Ever Unknown

By: Charlotte Stein

Chapter One





The email looked like nothing at all, really. No fancy fonts, no exclamation points—red or otherwise—nothing with any urgency in the subject line. Just the words, ‘for your attention,’ without a capital letter amongst them.

Followed by a few abrupt sentences about nothing in particular. Molly Hunt had read a thousand like it before, and never batted an eye.

But she batted an eye for this one. Oh, she batted an eye, all right. Mainly because of the last line, which at first glance, didn’t seem like anything at all.



I would be deliciously pleased if you could rectify this issue.



Until she looked back, and found that, yes, this person really had, in fact, included the word “deliciously,” right in front of “pleased.” And whoever it was had used the word “pleased,” too, instead of something far more innocuous, like grateful. As though the email sender derived the greatest possible satisfaction from the idea of her filing her forms in the exact precise place.

Because that’s what the rest of the email had been about. Filing. This person had noticed that she’d filed something in the red box, instead of the green box, and he’d be deliciously pleased if she managed to rectify said filing mishap, as soon as possible.

Then he’d signed it not with a name she could search out, or a company ID she could unearth, but his initials…E.U. Like the conglomeration of European countries, only smaller, and hopefully a person. Even his email address looked to be an outside one, and said little more than those two letters—[email protected]

He could have been anybody—maybe it wasn’t even a he she was dealing with. Maybe it was Louisa in accounting who had a fetish for the word deliciously and hated bad filing. Maybe it was all just a mistake, some overzealous punching at the keyboard and somehow the word deliciously just fumbled its way in there, elbowing past more sane word choices to sit proudly amidst an otherwise normal email.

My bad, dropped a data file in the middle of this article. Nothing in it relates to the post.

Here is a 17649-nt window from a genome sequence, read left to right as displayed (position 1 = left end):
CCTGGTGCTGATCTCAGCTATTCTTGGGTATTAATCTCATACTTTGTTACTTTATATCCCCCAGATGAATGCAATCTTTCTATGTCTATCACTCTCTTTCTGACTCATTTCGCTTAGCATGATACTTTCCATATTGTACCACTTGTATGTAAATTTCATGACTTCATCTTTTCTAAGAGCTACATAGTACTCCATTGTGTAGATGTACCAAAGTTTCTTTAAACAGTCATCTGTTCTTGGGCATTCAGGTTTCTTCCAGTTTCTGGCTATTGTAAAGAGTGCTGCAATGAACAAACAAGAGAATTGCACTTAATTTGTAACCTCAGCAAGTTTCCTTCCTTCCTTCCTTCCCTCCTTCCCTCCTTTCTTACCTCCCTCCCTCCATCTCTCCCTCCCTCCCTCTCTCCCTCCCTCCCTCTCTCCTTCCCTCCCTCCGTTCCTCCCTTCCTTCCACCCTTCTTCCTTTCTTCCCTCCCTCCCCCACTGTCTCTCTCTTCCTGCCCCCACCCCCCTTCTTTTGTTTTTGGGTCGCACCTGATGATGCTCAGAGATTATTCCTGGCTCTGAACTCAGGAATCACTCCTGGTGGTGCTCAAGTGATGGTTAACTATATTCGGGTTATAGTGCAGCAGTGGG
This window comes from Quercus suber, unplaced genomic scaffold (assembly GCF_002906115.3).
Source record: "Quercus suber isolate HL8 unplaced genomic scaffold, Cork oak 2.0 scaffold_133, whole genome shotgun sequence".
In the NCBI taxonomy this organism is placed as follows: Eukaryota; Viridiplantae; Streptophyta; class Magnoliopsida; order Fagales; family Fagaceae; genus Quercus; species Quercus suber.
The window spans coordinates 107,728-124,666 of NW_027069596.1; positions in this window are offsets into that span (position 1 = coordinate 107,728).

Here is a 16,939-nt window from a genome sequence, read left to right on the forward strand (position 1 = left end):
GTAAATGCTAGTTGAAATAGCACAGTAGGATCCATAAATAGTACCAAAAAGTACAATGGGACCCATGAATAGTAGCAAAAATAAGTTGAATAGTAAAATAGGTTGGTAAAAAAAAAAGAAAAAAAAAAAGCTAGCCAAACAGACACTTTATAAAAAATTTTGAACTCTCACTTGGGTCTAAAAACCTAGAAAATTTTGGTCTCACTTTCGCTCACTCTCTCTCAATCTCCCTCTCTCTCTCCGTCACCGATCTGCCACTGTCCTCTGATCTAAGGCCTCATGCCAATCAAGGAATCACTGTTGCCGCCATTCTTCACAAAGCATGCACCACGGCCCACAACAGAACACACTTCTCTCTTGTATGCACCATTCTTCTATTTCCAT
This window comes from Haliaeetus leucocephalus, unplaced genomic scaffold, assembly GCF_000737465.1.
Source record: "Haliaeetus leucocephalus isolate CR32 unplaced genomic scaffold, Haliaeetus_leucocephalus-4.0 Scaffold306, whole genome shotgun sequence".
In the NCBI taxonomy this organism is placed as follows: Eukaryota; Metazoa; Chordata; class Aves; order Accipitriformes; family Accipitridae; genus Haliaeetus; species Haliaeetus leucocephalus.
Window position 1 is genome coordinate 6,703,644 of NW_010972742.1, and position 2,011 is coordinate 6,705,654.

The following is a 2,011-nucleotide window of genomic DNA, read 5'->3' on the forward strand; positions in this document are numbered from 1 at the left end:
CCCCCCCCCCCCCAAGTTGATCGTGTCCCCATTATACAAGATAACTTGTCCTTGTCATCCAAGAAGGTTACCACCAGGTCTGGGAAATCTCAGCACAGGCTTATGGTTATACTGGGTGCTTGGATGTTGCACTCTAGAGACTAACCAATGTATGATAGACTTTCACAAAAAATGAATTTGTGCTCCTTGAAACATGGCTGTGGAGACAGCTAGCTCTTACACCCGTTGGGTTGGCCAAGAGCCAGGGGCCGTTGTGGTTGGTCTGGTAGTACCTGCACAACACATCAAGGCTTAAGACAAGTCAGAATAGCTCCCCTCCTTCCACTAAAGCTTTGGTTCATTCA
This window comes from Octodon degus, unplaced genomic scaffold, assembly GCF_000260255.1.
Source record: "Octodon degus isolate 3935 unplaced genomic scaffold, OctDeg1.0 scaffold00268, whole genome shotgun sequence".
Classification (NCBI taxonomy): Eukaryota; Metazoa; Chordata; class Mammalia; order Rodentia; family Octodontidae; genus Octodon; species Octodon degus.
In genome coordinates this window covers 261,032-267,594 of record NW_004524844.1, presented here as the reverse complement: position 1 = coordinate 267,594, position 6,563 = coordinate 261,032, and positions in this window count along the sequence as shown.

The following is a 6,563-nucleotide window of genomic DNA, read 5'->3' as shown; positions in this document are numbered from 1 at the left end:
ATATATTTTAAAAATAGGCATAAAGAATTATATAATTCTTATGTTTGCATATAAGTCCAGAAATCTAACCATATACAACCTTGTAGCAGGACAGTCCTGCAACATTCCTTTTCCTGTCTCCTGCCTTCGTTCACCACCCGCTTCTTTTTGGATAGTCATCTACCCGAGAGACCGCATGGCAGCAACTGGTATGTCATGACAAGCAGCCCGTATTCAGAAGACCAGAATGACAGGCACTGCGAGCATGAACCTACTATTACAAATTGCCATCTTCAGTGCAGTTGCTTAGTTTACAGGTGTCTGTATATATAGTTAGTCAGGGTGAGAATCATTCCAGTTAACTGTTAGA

She’d had similar brain farts herself, though usually they involved typing the word butt when she’d meant but, as in that notorious email to the head of marketing. The one that had somehow ended up suggesting he use his ass instead of premium stock white card.

These things happened. So she wasn’t sure, exactly, why she was still thinking about it hours later. The word grew huge and curling behind her eyes, like something enchanted out of a genie’s bottle. It danced, and wriggled its hips, and said disturbing things like, if you reply, use a similarly incongruous word. Make it really out there like, “I’m so glad you caught my sexy error. I’d be only too happy to stroke it to correction.”

She wasn’t even sure what stroke it to correction meant, but God it sounded wrong and possibly filthy. Had he meant it in a filthy way? Probably not. Maybe he’d just intended it to sound sweet and about food. Perhaps he’d seen her eating a sandwich, and wanted to reassure her that it was okay to spill most of it down her front.

She liked him already. He deserved an email in reply, even if doing so made her heart beat a little faster and her mind say, yeah, he meant it in the filthy way. He meant it like “your bum is delicious.” He meant it like, “I just want to take a big bite out of each cheek.” Reply and he’ll get the wrong idea, and start saying even ruder things to you.

But her mind didn’t know what it was talking about, because first of all, no one in the office even remotely looked at her that way—she was invisible, and knew it. And second of all, some pretty mysterious parts of her woke up, apparently, at the words “bite” and “cheek” and “ruder things.”

The cobwebs all over her libido didn’t mind the idea of ruder things. Not at all.

Though none of that was the reason for her responding email, oh no, no, no. No, she just wanted to be polite, and show that she was a good filer, a careful employee—the sort of employee who always did things right. He deserved to know that, because he was obviously the type of men who appreciated someone who did things by the book, and that was rare in this day and age.

So she typed…



Dear E.U.,

I promise, in future, to always do what I’m supposed to.